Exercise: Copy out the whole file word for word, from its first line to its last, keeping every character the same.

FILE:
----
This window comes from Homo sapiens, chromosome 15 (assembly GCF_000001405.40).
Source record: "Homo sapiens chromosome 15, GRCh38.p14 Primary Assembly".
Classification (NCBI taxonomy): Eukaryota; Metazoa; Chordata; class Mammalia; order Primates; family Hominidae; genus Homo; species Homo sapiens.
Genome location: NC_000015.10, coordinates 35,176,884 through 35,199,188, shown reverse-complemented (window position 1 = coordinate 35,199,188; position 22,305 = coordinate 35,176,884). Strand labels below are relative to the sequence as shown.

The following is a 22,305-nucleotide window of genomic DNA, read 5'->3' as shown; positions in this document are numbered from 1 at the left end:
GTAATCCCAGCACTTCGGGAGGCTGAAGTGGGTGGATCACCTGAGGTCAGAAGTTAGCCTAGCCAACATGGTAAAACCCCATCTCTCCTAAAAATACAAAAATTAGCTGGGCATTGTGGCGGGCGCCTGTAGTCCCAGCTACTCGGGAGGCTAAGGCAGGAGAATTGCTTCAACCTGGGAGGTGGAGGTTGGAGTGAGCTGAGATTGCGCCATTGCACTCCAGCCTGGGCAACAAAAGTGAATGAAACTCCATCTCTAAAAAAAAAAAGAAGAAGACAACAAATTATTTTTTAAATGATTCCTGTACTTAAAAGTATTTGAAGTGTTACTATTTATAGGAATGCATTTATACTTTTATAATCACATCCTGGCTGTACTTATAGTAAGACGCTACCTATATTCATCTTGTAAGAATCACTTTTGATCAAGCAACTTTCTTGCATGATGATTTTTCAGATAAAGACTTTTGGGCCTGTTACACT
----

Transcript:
This window comes from Homo sapiens, chromosome 15 (assembly GCF_000001405.40).
Source record: "Homo sapiens chromosome 15, GRCh38.p14 Primary Assembly".
Classification (NCBI taxonomy): Eukaryota; Metazoa; Chordata; class Mammalia; order Primates; family Hominidae; genus Homo; species Homo sapiens.
Genome location: NC_000015.10, coordinates 35,176,884 through 35,199,188, shown reverse-complemented (window position 1 = coordinate 35,199,188; position 22,305 = coordinate 35,176,884). Strand labels below are relative to the sequence as shown.

The following is a 22,305-nucleotide window of genomic DNA, read 5'->3' as shown; positions in this document are numbered from 1 at the left end:
GTAATCCCAGCACTTCGGGAGGCTGAAGTGGGTGGATCACCTGAGGTCAGAAGTTAGCCTAGCCAACATGGTAAAACCCCATCTCTCCTAAAAATACAAAAATTAGCTGGGCATTGTGGCGGGCGCCTGTAGTCCCAGCTACTCGGGAGGCTAAGGCAGGAGAATTGCTTCAACCTGGGAGGTGGAGGTTGGAGTGAGCTGAGATTGCGCCATTGCACTCCAGCCTGGGCAACAAAAGTGAATGAAACTCCATCTCTAAAAAAAAAAAGAAGAAGACAACAAATTATTTTTTAAATGATTCCTGTACTTAAAAGTATTTGAAGTGTTACTATTTATAGGAATGCATTTATACTTTTATAATCACATCCTGGCTGTACTTATAGTAAGACGCTACCTATATTCATCTTGTAAGAATCACTTTTGATCAAGCAACTTTCTTGCATGATGATTTTTCAGATAAAGACTTTTGGGCCTGTTACACT